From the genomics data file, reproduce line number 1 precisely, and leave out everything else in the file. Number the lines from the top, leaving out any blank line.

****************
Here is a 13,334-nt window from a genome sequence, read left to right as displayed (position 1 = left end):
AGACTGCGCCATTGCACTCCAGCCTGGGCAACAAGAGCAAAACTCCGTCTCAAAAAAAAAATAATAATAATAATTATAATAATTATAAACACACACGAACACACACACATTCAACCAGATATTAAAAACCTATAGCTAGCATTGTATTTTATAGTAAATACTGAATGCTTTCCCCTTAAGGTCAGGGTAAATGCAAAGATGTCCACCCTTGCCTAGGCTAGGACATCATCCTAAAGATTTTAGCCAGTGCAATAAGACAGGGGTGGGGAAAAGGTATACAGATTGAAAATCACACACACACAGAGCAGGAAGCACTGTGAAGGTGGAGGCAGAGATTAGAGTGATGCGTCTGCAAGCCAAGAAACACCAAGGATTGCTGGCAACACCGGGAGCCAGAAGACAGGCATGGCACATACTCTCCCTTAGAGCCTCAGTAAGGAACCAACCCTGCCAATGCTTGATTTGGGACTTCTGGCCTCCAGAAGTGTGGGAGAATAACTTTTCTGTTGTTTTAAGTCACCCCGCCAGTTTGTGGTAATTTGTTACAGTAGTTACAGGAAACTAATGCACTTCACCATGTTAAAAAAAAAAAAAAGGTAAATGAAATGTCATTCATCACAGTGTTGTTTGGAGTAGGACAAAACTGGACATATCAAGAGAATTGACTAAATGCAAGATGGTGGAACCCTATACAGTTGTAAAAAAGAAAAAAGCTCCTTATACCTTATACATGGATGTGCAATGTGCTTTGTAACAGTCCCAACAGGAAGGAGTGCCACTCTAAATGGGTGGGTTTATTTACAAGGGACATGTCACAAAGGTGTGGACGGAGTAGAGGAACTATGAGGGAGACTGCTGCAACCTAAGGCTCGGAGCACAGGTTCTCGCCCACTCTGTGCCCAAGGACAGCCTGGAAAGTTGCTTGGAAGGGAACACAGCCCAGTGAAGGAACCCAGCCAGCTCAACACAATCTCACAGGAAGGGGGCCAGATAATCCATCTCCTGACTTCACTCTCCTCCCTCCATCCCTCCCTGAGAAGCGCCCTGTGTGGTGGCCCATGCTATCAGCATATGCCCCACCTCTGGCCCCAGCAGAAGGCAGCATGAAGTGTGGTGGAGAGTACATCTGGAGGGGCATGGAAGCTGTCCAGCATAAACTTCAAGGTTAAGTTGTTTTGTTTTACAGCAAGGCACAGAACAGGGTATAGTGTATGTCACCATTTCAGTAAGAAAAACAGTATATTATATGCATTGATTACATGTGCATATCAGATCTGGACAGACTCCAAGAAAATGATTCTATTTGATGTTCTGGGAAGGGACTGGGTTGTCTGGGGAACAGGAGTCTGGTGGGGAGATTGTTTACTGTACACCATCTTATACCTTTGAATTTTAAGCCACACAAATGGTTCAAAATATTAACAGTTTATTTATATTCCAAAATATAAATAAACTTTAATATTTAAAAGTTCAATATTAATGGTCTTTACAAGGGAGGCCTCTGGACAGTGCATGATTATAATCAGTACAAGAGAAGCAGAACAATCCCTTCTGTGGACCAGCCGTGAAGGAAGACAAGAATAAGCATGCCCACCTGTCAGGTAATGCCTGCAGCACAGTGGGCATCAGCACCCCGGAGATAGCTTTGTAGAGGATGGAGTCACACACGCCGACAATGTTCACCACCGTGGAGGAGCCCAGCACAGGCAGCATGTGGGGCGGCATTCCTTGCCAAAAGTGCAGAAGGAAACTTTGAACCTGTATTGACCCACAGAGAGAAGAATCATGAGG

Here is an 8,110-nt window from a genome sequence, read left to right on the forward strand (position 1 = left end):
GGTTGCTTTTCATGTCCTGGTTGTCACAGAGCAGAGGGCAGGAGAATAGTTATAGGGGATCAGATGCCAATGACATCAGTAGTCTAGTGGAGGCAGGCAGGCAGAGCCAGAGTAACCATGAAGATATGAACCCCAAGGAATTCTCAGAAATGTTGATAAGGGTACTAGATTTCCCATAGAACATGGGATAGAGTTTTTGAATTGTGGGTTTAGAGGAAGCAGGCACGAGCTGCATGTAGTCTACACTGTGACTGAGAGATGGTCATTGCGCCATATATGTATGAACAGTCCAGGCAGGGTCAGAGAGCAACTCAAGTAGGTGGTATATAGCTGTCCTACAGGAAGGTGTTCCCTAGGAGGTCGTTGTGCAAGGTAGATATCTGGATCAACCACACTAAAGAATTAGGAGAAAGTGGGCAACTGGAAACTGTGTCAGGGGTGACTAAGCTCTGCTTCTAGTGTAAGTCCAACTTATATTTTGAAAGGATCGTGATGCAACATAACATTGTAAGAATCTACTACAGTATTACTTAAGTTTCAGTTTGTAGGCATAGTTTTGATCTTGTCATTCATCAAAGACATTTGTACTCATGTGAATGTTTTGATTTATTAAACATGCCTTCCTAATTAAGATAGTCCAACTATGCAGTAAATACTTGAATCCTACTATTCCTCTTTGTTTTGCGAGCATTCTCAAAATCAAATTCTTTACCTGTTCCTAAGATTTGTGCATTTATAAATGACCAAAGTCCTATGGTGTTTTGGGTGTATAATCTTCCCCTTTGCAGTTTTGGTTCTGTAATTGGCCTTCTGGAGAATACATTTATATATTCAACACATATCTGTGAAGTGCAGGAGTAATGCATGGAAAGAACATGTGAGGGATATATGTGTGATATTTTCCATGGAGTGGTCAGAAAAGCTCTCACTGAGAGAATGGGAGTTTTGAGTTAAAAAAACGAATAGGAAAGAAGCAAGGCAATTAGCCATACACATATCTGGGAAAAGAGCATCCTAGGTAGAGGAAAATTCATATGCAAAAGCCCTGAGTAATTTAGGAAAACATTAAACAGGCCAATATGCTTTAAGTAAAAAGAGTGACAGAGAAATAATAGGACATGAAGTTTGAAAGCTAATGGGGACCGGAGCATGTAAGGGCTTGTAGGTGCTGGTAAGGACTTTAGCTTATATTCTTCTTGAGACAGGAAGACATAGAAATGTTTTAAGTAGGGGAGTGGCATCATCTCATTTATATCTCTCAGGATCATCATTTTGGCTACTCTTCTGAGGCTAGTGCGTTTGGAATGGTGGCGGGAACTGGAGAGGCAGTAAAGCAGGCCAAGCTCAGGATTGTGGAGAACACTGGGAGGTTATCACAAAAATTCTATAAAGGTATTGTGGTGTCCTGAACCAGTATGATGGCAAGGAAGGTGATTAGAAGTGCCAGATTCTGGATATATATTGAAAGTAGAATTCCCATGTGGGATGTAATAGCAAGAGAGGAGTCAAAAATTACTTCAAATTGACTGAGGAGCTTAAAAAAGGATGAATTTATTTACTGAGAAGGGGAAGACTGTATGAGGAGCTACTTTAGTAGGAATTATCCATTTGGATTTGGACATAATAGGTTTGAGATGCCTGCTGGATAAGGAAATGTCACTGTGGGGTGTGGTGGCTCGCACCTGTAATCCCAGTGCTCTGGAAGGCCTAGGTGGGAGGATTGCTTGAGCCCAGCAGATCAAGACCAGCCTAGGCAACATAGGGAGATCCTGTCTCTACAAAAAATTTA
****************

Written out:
Here is a 13,334-nt window from a genome sequence, read left to right as displayed (position 1 = left end):